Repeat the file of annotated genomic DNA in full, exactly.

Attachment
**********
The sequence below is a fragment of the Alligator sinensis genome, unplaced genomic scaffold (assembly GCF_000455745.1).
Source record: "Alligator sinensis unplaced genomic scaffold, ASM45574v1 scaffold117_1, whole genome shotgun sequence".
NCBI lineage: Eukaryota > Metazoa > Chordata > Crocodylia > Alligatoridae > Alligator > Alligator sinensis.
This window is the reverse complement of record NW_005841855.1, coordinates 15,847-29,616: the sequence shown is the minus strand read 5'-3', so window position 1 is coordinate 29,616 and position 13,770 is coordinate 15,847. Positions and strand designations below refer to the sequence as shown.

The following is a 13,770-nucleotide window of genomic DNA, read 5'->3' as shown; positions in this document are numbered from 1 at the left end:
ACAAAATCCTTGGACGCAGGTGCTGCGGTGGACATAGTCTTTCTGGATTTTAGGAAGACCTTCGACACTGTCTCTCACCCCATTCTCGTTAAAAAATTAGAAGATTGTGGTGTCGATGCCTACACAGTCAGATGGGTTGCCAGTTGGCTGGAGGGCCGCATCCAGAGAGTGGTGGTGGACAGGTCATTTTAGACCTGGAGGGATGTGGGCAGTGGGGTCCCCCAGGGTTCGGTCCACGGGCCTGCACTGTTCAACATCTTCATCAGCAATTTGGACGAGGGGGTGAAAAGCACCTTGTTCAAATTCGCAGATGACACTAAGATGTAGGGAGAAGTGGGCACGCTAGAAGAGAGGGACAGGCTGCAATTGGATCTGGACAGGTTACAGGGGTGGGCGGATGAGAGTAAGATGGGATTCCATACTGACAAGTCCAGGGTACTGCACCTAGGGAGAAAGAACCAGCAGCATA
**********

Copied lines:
The sequence below is a fragment of the Alligator sinensis genome, unplaced genomic scaffold (assembly GCF_000455745.1).
Source record: "Alligator sinensis unplaced genomic scaffold, ASM45574v1 scaffold117_1, whole genome shotgun sequence".
NCBI lineage: Eukaryota > Metazoa > Chordata > Crocodylia > Alligatoridae > Alligator > Alligator sinensis.
This window is the reverse complement of record NW_005841855.1, coordinates 15,847-29,616: the sequence shown is the minus strand read 5'-3', so window position 1 is coordinate 29,616 and position 13,770 is coordinate 15,847. Positions and strand designations below refer to the sequence as shown.

The following is a 13,770-nucleotide window of genomic DNA, read 5'->3' as shown; positions in this document are numbered from 1 at the left end:
ACAAAATCCTTGGACGCAGGTGCTGCGGTGGACATAGTCTTTCTGGATTTTAGGAAGACCTTCGACACTGTCTCTCACCCCATTCTCGTTAAAAAATTAGAAGATTGTGGTGTCGATGCCTACACAGTCAGATGGGTTGCCAGTTGGCTGGAGGGCCGCATCCAGAGAGTGGTGGTGGACAGGTCATTTTAGACCTGGAGGGATGTGGGCAGTGGGGTCCCCCAGGGTTCGGTCCACGGGCCTGCACTGTTCAACATCTTCATCAGCAATTTGGACGAGGGGGTGAAAAGCACCTTGTTCAAATTCGCAGATGACACTAAGATGTAGGGAGAAGTGGGCACGCTAGAAGAGAGGGACAGGCTGCAATTGGATCTGGACAGGTTACAGGGGTGGGCGGATGAGAGTAAGATGGGATTCCATACTGACAAGTCCAGGGTACTGCACCTAGGGAGAAAGAACCAGCAGCATA